2
$\begingroup$

I'm currently studying some basic concepts regarding Deep Learning and Neural Networks with this material.

When discussing the training algorithm for a perceptron, the author states that looping through the training data in constant order is not always a good idea, specially in data sets where some labels could be somewhat ordered.

For example, say the model is being trained on a set of 1000 examples, the first 500 have a "positive" label, and the last 500 have a "negative" label. If these examples are iterated in their original order within the data set, in order to determine the weights of the perceptron, then after evaluating the error of the first few examples (which are "positive") the model would likely decide that every example is "positive", and would stop learning anything. It would perform well for a while, until it begins to evaluate the "negative" examples, when it would begin predicting everything as "negative". In the end, the model would've learned from only a handful of examples.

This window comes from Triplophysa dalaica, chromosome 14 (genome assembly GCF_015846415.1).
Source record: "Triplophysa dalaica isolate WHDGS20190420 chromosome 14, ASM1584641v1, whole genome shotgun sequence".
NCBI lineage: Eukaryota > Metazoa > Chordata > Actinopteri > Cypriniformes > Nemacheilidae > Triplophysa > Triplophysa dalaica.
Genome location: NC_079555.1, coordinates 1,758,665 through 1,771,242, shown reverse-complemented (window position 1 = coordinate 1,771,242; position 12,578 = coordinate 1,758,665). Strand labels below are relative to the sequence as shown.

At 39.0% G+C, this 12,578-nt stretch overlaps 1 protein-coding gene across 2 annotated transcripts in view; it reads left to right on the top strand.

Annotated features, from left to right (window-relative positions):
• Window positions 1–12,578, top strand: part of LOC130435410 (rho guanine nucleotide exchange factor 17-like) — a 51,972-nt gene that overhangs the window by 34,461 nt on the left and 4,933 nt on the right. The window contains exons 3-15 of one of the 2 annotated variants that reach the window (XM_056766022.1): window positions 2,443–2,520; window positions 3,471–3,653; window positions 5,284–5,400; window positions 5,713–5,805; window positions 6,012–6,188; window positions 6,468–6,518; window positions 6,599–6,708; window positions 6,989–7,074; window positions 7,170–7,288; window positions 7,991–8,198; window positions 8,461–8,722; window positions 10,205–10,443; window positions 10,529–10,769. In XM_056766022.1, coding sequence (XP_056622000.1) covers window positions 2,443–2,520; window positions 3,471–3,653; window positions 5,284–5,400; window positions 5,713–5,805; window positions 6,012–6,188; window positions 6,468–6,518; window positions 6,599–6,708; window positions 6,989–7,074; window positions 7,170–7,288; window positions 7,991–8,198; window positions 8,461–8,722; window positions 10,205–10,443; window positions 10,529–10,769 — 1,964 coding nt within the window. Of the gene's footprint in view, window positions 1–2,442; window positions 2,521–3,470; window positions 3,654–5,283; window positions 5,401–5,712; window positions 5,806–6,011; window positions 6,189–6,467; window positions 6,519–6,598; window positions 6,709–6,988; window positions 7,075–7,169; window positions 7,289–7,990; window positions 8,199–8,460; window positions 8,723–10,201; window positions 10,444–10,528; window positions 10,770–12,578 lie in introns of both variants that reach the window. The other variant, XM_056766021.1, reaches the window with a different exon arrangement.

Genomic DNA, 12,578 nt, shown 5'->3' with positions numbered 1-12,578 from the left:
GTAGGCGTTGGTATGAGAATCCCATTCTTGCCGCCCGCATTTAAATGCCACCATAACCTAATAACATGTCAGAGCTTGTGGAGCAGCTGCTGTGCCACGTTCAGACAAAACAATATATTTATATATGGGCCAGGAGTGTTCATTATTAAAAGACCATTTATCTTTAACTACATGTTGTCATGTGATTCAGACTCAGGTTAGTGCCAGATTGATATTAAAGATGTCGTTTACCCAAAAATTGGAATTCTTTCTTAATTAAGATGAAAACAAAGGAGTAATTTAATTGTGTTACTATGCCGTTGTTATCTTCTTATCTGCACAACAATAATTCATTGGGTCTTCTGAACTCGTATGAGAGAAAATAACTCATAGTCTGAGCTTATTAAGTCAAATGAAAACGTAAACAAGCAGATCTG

This makes perfect sense to me, and I understand the need to permute the data before iterating over it in the training algorithm. However, it is said that the convergence could be achieved even faster (about twice as fast), if the data is re-permuted in each iteration.

How does this improvement actually happen? Is there a way to actually quantify the difference in the number of epochs needed for convergence when the data is permuted once and when it is re-permuted with each iteration (maybe a statistical model, or something of the sort)? Also, are there any special cases where permuting the data with each iteration is actually ill-advised?

$\endgroup$
0

0